To use storytelling and art in a meaningful way, connecting viewers to the ongoing impacts of gender-based and colonial violence on these lands, and to provoke reflection in a sensitive and trauma-informed manner.
Our project was to increase engagement with public art in the City of North Vancouver, specifically with pieces that were generated from places of trauma or grief. Strength and Remembrance, a cedar pole carved by Squamish artist Sinamkin, honours missing and murdered Indigenous women and girls, the women who were killed in the Montreal massacre, and which is also meant to offer wider reflection and communal healing for anyone affected by violence against women. We want to encourage public engagement with the piece and its themes through respectfully inviting the audience to reflect on what the art symbolizes, while also providing a healing space for anyone who needs it.
To do this, a QR code will be placed in front of the piece to offer viewers an opportunity to access more information about the themes of the piece in a thoughtful, and trauma-informed manner. The code, once scanned, will lead viewers to a video or audio introduction to the piece composed of impressions of the work, testimonials, shared experiences about the subject, and the journey of how Strength and Remembrance became a reality. After the introduction, the platform will display content warnings before allowing participants to explore the subject in more depth. The focus is on sharing experiences of the piece and provoking thought through personification, without unnecessarily individualizing and exploiting experiences of violence against women.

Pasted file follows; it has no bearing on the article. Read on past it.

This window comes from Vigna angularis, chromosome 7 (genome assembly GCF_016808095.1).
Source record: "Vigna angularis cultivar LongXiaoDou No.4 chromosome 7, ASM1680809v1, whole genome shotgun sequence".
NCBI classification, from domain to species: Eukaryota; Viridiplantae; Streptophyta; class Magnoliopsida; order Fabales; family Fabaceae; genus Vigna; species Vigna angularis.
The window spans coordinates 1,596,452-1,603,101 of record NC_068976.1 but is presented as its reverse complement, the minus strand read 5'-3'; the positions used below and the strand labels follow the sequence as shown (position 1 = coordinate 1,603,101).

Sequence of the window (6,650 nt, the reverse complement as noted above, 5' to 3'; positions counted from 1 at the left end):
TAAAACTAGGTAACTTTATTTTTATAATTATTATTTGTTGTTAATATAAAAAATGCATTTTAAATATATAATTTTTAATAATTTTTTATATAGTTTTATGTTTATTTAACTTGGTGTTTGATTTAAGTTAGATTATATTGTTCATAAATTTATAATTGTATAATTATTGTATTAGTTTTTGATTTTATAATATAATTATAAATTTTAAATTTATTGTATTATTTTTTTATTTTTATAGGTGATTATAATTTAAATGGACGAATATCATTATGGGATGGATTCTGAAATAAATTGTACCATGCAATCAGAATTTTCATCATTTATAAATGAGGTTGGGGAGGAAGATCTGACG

While our primary focus is on provoking deeper thought and engagement with the piece itself, we recognized that the location of the pole, just off Lonsdale Ave, may inadvertently provide barriers to access. To encourage city residents to be drawn to the physical location of Strength and Remembrance, we would like to engage elements of the Red Dress Project, begun by Metis interdisciplinary artist Jaime Black. By placing “red dresses” up and down Lonsdale Ave in strategic locations, we hope to draw residents into Stella Jo Dean Plaza. The dresses could be real, made of fabric and hung in windows or doors, or something like stickers or decals placed on bare walls or on the sidewalk. Each dress would also have a QR code, providing GPS coordinates that lead directly to the piece, and generating interest all across the city in the process.
AR: I did not present [at HUBBUB] but it felt good to have our work recognized by local government and other community members. [To enrich future CityStudio experiences,] it might be interesting to have a showcase of previous work to see what kind of innovation is valued by the hubbub team. Read more.